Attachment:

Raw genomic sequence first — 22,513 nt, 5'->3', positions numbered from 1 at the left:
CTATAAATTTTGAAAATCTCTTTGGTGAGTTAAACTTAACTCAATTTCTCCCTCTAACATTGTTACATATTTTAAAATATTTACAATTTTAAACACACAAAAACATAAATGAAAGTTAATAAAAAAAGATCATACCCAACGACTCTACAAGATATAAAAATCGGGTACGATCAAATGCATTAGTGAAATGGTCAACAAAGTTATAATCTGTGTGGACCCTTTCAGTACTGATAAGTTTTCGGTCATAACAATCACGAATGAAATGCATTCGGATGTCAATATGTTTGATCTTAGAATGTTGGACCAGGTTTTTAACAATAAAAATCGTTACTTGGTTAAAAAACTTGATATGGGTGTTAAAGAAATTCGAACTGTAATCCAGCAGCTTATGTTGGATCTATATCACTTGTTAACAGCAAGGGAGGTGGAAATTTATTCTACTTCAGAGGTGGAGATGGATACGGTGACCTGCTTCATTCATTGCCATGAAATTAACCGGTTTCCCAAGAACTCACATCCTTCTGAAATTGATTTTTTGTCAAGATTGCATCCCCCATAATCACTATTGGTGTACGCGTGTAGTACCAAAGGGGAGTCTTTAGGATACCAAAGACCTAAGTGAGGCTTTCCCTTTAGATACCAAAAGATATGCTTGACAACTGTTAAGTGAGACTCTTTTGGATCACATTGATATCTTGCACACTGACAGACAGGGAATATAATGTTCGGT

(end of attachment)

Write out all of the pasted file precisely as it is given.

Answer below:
Raw genomic sequence first — 22,513 nt, 5'->3', positions numbered from 1 at the left:
CTATAAATTTTGAAAATCTCTTTGGTGAGTTAAACTTAACTCAATTTCTCCCTCTAACATTGTTACATATTTTAAAATATTTACAATTTTAAACACACAAAAACATAAATGAAAGTTAATAAAAAAAGATCATACCCAACGACTCTACAAGATATAAAAATCGGGTACGATCAAATGCATTAGTGAAATGGTCAACAAAGTTATAATCTGTGTGGACCCTTTCAGTACTGATAAGTTTTCGGTCATAACAATCACGAATGAAATGCATTCGGATGTCAATATGTTTGATCTTAGAATGTTGGACCAGGTTTTTAACAATAAAAATCGTTACTTGGTTAAAAAACTTGATATGGGTGTTAAAGAAATTCGAACTGTAATCCAGCAGCTTATGTTGGATCTATATCACTTGTTAACAGCAAGGGAGGTGGAAATTTATTCTACTTCAGAGGTGGAGATGGATACGGTGACCTGCTTCATTCATTGCCATGAAATTAACCGGTTTCCCAAGAACTCACATCCTTCTGAAATTGATTTTTTGTCAAGATTGCATCCCCCATAATCACTATTGGTGTACGCGTGTAGTACCAAAGGGGAGTCTTTAGGATACCAAAGACCTAAGTGAGGCTTTCCCTTTAGATACCAAAAGATATGCTTGACAACTGTTAAGTGAGACTCTTTTGGATCACATTGATATCTTGCACACTGACAGACAGGGAATATAATGTTCGGT